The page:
Researchers find that the extremes in Antarctic ozone holes have not been matched in the Arctic

Apr 14, 2014
Ozone hole during Oct. 7, 2008, as measured by the Scanning Imaging Absorption Spectrometer for Atmospheric Cartography (SCIAMACHY) atmospheric sensor onboard ESA's Envisat. Credit: KNMI/ESA

Since the discovery of the Antarctic ozone hole, scientists, policymakers, and the public have wondered whether we might someday see a similarly extreme depletion of ozone over the Arctic.

But a new MIT study finds some cause for optimism: Ozone levels in the Arctic haven't yet sunk to the extreme lows seen in Antarctica, in part because international efforts to limit -depleting chemicals have been successful.

"While there is certainly some depletion of Arctic ozone, the extremes of Antarctica so far are very different from what we find in the Arctic, even in the coldest years," says Susan Solomon, the Ellen Swallow Richards Professor of Atmospheric Chemistry and Climate Science at MIT, and lead author of a paper published this week in the Proceedings of the National Academy of Sciences.

Frigid temperatures can spur because they create prime conditions for the formation of polar stratospheric clouds. When sunlight hits these clouds, it sparks a reaction between chlorine from chlorofluorocarbons (CFCs), human-made chemicals once used for refrigerants, foam blowing, and other applications—ultimately destroying ozone.

"A success story of science and policy"

After the ozone-attacking properties of CFCs were discovered in the 1980s, countries across the world agreed to phase out their use as part of the 1987 Montreal Protocol treaty. While CFCs are no longer in use, those emitted years ago remain in the atmosphere. As a result, atmospheric concentrations have peaked and are now slowly declining, but it will be several decades before CFCs are totally eliminated from the environment—meaning there is still some risk of caused by CFCs.

"It's really a success story of science and policy, where the right things were done just in time to avoid broader environmental damage," says Solomon, who made some of the first measurements in Antarctica that pointed toward CFCs as the primary cause of the ozone hole.

To obtain their findings, the researchers used balloon and satellite data from the heart of the over both polar regions. They found that Arctic did drop significantly during an extended period of unusual cold in the spring of 2011. While this dip did depress ozone levels, the decrease was nowhere near as drastic as the nearly complete loss of ozone in the heart of the layer seen in many years in Antarctica.

The MIT team's work also helps to show chemical reasons for the differences, demonstrating that ozone loss in Antarctica is closely associated with reduced levels of nitric acid in air that is colder than that in the Arctic.

"We'll continue to have cold years with extreme Antarctic ozone holes for a long time to come," Solomon says. "We can't be sure that there will never be extreme Arctic ozone losses in an unusually cold future year, but so far, so good—and that's good news."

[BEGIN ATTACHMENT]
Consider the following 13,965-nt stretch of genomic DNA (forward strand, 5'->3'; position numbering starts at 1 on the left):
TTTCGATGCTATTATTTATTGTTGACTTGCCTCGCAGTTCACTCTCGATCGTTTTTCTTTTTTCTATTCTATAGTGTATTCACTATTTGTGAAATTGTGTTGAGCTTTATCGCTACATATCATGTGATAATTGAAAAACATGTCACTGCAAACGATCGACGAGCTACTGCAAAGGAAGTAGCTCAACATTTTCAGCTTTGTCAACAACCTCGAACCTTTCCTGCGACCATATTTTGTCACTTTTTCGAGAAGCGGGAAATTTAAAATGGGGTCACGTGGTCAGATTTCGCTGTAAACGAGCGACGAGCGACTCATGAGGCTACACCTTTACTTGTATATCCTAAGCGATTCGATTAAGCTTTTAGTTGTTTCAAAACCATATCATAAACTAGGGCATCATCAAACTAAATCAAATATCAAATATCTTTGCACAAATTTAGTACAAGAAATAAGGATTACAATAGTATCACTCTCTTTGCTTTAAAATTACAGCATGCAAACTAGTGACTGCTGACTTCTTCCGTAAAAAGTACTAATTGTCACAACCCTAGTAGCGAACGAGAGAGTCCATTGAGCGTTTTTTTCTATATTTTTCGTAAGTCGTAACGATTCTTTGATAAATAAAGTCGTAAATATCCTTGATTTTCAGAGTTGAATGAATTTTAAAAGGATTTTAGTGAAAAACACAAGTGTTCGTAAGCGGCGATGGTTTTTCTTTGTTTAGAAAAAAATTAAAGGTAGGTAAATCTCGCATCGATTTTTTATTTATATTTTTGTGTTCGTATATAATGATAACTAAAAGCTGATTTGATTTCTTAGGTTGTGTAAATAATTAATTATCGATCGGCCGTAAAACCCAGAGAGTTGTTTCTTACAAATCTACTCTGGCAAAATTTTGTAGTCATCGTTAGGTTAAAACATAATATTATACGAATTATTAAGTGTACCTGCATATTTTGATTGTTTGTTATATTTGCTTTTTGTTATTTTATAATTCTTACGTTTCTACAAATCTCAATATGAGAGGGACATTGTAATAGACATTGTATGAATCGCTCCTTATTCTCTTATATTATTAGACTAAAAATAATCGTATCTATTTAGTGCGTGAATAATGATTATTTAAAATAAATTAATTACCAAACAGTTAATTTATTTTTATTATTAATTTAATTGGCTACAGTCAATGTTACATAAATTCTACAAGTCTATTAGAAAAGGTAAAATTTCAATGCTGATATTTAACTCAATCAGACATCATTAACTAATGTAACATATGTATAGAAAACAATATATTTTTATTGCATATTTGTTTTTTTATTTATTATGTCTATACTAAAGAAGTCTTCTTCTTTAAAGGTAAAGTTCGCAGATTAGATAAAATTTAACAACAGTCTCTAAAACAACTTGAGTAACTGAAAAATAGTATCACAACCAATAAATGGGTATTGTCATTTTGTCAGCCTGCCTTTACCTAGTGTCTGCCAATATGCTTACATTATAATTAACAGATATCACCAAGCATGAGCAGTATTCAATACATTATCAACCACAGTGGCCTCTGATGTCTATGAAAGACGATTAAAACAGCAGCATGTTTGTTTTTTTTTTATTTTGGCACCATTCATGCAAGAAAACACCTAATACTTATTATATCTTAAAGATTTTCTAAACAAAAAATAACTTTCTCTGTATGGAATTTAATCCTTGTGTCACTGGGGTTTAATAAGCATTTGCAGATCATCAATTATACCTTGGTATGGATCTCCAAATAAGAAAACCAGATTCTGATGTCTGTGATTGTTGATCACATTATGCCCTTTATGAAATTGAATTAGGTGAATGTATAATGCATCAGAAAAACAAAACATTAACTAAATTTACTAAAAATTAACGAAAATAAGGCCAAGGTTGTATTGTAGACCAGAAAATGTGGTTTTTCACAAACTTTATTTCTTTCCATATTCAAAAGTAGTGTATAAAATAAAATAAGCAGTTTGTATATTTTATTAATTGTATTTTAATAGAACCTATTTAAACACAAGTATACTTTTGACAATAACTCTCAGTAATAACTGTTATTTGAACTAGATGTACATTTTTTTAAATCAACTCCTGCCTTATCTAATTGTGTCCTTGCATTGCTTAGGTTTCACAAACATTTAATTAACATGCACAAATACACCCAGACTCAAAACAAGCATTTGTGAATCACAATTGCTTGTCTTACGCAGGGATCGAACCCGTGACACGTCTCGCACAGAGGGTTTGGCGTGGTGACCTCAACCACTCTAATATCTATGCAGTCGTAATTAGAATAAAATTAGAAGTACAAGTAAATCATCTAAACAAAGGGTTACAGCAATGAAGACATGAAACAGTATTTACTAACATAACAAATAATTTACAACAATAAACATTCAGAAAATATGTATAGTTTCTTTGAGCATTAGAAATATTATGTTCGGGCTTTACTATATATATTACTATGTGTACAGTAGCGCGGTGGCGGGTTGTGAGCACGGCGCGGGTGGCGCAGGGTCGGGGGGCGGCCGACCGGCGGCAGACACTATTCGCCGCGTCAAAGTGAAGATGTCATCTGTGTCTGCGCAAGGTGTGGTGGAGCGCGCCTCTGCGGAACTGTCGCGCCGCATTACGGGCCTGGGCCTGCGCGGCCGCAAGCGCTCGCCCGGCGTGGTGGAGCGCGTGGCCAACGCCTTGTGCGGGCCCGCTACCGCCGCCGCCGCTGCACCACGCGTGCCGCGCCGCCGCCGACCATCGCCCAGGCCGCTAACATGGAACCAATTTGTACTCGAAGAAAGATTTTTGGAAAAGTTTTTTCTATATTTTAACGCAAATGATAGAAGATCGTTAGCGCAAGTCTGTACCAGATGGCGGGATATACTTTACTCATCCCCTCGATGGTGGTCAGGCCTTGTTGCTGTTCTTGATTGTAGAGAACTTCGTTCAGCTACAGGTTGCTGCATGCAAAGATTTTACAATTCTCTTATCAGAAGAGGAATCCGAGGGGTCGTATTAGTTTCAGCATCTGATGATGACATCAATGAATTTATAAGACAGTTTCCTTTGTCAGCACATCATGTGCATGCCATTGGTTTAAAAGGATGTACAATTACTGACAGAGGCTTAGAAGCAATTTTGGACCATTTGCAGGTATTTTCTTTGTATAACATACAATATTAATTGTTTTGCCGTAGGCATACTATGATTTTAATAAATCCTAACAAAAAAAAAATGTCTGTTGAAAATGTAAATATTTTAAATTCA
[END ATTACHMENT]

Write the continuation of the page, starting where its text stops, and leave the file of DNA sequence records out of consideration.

Explore further: Study reveals four new man-made gases in the atmosphere

More information: "Fundamental differences between Arctic and Antarctic ozone depletion," by Susan Solomon, Jessica Haskins, Diane J. Ivy, and Flora Min. PNAS, 2014. www.pnas.org/cgi/doi/10.1073/pnas.1319307111

add to favorites email to friend print save as pdf

Related Stories

Is the ozone layer on the road to recovery?

Feb 10, 2013

(Phys.org)—Satellites show that the recent ozone hole over Antarctica was the smallest seen in the past decade. Long-term observations also reveal that Earth's ozone has been strengthening following international ...

Study pinpoints causes of 2011 Arctic ozone hole

Mar 11, 2013

(Phys.org) —A combination of extreme cold temperatures, man-made chemicals and a stagnant atmosphere were behind what became known as the Arctic ozone hole of 2011, a new NASA study finds.

UN hails 25-year ozone treaty for preventing disaster

Sep 14, 2012

The United Nations treaty to protect the ozone layer signed nearly 25 years ago prevented an environmental disaster, a chief UN scientist said Friday, cautioning though that the Earth's radiation shield is ...

Ozone layer faces record 40 pct loss over Arctic

Apr 05, 2011

(AP) -- The protective ozone layer in the Arctic that keeps out the sun's most damaging rays - ultraviolet radiation - has thinned about 40 percent this winter, a record drop, the U.N. weather agency said ...

Recommended for you

Erosion may trigger earthquakes

Nov 21, 2014

Researchers from laboratories at Géosciences Rennes (CNRS/Université de Rennes 1), Géosciences Montpellier (CNRS/Université de Montpellier 2) and Institut de Physique du Globe de Paris (CNRS/IPGP/Université Paris Diderot), ...

Strong undersea earthquake hits eastern Indonesia

Nov 21, 2014

A strong undersea earthquake hit off the coast of eastern Indonesia on Friday, but there were no immediate reports of injuries or serious damage and officials said it was unlikely to trigger a tsunami.